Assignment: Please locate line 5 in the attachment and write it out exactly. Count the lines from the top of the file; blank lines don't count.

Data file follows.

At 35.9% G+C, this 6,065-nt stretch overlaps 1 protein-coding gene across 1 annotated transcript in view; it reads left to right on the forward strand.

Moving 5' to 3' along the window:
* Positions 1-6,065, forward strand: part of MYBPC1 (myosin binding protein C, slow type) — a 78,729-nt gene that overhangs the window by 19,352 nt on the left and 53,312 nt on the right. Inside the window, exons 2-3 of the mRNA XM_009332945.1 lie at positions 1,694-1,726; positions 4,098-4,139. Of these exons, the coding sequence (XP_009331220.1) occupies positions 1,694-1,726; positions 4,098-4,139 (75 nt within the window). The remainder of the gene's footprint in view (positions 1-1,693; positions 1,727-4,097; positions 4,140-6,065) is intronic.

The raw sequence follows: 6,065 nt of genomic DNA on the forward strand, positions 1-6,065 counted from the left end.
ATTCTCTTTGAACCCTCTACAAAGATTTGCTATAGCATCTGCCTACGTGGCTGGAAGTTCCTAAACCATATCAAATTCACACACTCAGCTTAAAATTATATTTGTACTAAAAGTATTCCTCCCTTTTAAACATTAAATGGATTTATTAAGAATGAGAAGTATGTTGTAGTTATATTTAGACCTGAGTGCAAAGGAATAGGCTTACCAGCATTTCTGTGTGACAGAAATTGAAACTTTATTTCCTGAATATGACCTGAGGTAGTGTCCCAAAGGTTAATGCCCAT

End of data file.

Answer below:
ATTCTCTTTGAACCCTCTACAAAGATTTGCTATAGCATCTGCCTACGTGGCTGGAAGTTCCTAAACCATATCAAATTCACACACTCAGCTTAAAATTATATTTGTACTAAAAGTATTCCTCCCTTTTAAACATTAAATGGATTTATTAAGAATGAGAAGTATGTTGTAGTTATATTTAGACCTGAGTGCAAAGGAATAGGCTTACCAGCATTTCTGTGTGACAGAAATTGAAACTTTATTTCCTGAATATGACCTGAGGTAGTGTCCCAAAGGTTAATGCCCAT